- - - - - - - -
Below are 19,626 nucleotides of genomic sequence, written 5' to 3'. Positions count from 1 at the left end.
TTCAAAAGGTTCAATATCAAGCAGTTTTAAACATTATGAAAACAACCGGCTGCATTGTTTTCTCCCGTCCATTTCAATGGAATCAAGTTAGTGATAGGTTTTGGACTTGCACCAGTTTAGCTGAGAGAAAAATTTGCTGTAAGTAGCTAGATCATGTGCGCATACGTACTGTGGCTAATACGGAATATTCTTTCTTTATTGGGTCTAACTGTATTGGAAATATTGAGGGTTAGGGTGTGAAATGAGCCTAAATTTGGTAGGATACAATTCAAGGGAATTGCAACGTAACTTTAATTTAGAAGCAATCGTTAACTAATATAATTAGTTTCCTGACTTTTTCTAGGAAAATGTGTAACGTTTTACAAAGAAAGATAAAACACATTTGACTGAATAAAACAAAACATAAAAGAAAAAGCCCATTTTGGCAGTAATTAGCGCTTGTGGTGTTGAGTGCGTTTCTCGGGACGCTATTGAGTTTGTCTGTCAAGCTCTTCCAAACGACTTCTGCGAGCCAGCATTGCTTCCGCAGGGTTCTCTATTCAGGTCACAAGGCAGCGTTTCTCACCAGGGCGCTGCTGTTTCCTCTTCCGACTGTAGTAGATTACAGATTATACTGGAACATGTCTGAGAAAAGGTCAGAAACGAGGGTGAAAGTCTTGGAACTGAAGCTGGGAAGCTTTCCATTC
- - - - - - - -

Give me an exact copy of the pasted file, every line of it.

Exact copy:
Below are 19,626 nucleotides of genomic sequence, written 5' to 3'. Positions count from 1 at the left end.
TTCAAAAGGTTCAATATCAAGCAGTTTTAAACATTATGAAAACAACCGGCTGCATTGTTTTCTCCCGTCCATTTCAATGGAATCAAGTTAGTGATAGGTTTTGGACTTGCACCAGTTTAGCTGAGAGAAAAATTTGCTGTAAGTAGCTAGATCATGTGCGCATACGTACTGTGGCTAATACGGAATATTCTTTCTTTATTGGGTCTAACTGTATTGGAAATATTGAGGGTTAGGGTGTGAAATGAGCCTAAATTTGGTAGGATACAATTCAAGGGAATTGCAACGTAACTTTAATTTAGAAGCAATCGTTAACTAATATAATTAGTTTCCTGACTTTTTCTAGGAAAATGTGTAACGTTTTACAAAGAAAGATAAAACACATTTGACTGAATAAAACAAAACATAAAAGAAAAAGCCCATTTTGGCAGTAATTAGCGCTTGTGGTGTTGAGTGCGTTTCTCGGGACGCTATTGAGTTTGTCTGTCAAGCTCTTCCAAACGACTTCTGCGAGCCAGCATTGCTTCCGCAGGGTTCTCTATTCAGGTCACAAGGCAGCGTTTCTCACCAGGGCGCTGCTGTTTCCTCTTCCGACTGTAGTAGATTACAGATTATACTGGAACATGTCTGAGAAAAGGTCAGAAACGAGGGTGAAAGTCTTGGAACTGAAGCTGGGAAGCTTTCCATTC